The Left’s Most Important Job
The core thesis of my book, Capitalism as Oligarchy, is that the essence of our system is concentrated minority power—inequality (oligarchy)—and that to properly understand it, we need to focus on the straightforward motives and dynamics of power. I think this is a self-evident proposition and many on the left will no doubt agree at least in principle. The problem is that they will then almost universally proceed to define the system with the vacuous term “capitalism” (“money-ism” would be equivalent and just as empty of meaning) and devote their analytic energies on obtuse details like money, finance, modes of production, trade, and so on. We end up losing sight of the extraordinary simplicity of the basic pattern and the great majority is kept mired in hopeless confusion and even open to the vile arguments of the populist right.
We play directly into the ideology of the status-quo when we make what is simple complicated. There is but only one crucial fact and it towers above all else which by comparison is mere detail—it is that a small minority owns essentially everything. It has been this way for over 5,000 years and the driving motives today are exactly the same as they’ve been throughout all of recorded history—keeping a firm lock on power and living luxuriously. The system’s main operating dynamic becomes plain once we ask what the prime risk to such a structure may be. The answer is clear—it is us, the only systemic risk to the rule of a propertied minority is the propertyless majority. We, the “common” people, “the mob”—and make no mistake, that almost assuredly includes you—are the existential risk to minority power. Fear and hatred of the majority is the inescapable dynamic of inequality.
Formal democracy requires some circumspection about this fact today, but we can find anti-majoritarian hostility openly expressed throughout all of recorded history, from Plato to Cicero to the US Founding Fathers to Burke to Nietzsche to von Mises to Ayn Rand. The theme is unvarying but I’ll leave it here to Nietzsche to sum up the heart of inequality in all its skeletal beauty.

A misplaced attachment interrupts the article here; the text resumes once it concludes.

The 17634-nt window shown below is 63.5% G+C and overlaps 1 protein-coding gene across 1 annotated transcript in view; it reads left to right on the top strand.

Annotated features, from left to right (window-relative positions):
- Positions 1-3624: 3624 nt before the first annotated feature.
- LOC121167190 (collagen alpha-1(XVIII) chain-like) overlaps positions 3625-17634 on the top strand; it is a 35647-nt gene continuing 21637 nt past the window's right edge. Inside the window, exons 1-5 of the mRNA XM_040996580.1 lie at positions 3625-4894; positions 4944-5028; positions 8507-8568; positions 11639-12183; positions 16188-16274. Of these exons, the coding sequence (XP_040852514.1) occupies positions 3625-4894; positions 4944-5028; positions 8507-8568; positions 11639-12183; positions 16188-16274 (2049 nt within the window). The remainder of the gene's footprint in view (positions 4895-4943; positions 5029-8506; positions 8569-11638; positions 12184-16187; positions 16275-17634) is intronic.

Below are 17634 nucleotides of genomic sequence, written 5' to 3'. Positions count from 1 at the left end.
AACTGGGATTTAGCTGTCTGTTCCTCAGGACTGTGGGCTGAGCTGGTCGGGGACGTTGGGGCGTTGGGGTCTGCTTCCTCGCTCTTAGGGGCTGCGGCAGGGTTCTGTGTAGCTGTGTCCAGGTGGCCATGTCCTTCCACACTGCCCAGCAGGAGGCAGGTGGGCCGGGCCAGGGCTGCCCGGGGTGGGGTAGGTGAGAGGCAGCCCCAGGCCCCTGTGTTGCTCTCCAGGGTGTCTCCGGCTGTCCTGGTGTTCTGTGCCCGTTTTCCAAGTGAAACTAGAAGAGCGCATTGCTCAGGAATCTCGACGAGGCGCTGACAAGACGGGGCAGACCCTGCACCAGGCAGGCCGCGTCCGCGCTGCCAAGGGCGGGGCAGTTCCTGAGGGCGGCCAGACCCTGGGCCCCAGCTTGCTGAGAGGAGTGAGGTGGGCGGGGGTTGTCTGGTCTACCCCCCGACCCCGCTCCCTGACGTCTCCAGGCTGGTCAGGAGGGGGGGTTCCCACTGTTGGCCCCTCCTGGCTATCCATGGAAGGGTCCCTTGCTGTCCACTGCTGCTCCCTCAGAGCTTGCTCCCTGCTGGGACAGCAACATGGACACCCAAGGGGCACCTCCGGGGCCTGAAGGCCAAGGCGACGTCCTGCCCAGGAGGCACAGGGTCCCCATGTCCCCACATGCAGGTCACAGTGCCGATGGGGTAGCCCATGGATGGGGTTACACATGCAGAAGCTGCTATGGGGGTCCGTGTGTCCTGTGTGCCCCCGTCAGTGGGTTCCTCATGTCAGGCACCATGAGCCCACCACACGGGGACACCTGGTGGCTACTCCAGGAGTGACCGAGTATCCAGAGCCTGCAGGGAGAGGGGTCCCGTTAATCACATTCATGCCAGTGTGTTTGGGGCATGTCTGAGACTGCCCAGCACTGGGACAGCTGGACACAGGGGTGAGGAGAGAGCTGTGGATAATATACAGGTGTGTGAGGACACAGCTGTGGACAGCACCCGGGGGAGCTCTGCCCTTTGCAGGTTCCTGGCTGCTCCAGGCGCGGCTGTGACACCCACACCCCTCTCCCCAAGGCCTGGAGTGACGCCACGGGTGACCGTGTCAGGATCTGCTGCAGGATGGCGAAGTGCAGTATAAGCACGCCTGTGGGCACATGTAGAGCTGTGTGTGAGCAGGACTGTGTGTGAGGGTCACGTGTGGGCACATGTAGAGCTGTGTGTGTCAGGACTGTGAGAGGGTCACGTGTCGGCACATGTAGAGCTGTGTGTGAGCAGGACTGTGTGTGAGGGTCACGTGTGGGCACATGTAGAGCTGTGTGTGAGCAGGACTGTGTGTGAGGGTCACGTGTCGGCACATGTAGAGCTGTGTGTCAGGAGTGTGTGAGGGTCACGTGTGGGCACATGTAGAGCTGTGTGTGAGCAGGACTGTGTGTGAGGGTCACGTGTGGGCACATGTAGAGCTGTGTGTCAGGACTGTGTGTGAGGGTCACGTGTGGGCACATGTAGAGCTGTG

The essential characteristic of a good and healthy aristocracy, however, is that it experiences itself not as a function (whether of the monarchy or the commonwealth) but as their meaning and highest justification—that it therefore accepts with a good conscience the sacrifice of untold human beings who, for its sake, must be reduced and lowered to incomplete human beings, to slaves, to instruments. Their fundamental faith simply has to be that society must not exist for society’s sake but only as the foundation and scaffolding on which a choice type of being is able to raise itself to its higher task and to a higher state of being. (Beyond Good and Evil, Part 9, “What is Noble”)
Inequality requires (is) the suppression of the majority. Wealth (minority power) causes (is) poverty (majority living standards far below productive capacity).
This of course is denied by defenders of the status quo and one of their more successful arguments has been down the lines that even if all wealth were confiscated and “the pie” then sliced equally, the material wealth of the average person wouldn’t significantly increase. Wealth, they say, is therefore harmless. This seemingly valid argument, though, completely misses the essence of power. A pie is a false analogy for our modern system given its massive productive capacity. Far better to think in terms of a balloon with widespread prosperity corresponding to the degree it’s inflated. The goal of the minority (structural and not necessarily consciously thought) is to keep the balloon as underinflated as is politically possible since inequality isn’t sustainable alongside a prosperous and secure population.
Except for periods of speculative bubbles and war, underinflation has been the common condition since at least the beginnings of the twentieth century. It’s most certainly the case today. Google “oversupply” and follow it with any term you choose—food, commodities, manufactured goods, steel, cars, or whatever—and you’ll find that it’s all in “oversupply”. How strange this is when we consider that poverty and insecurity is the common state of humanity in both the ‘developing’ and ‘developed’ world. Just yesterday, in fact, a source as mainstream as CBS News published an article entitled “80 percent of U.S. adults face near poverty, unemployment, survey finds”. That such insecurity can exist in even one of the richest countries in the world alongside global “oversupply” testifies to the extraordinary success of suppression.
Our system is structured so that the prosperity of the majority is suppressed. The great oligarchic achievement has been to justify it through the arcane language of money, finance, and financial efficiency. The most important job of the left is to expose the simple hostility lurking behind this ideological façade.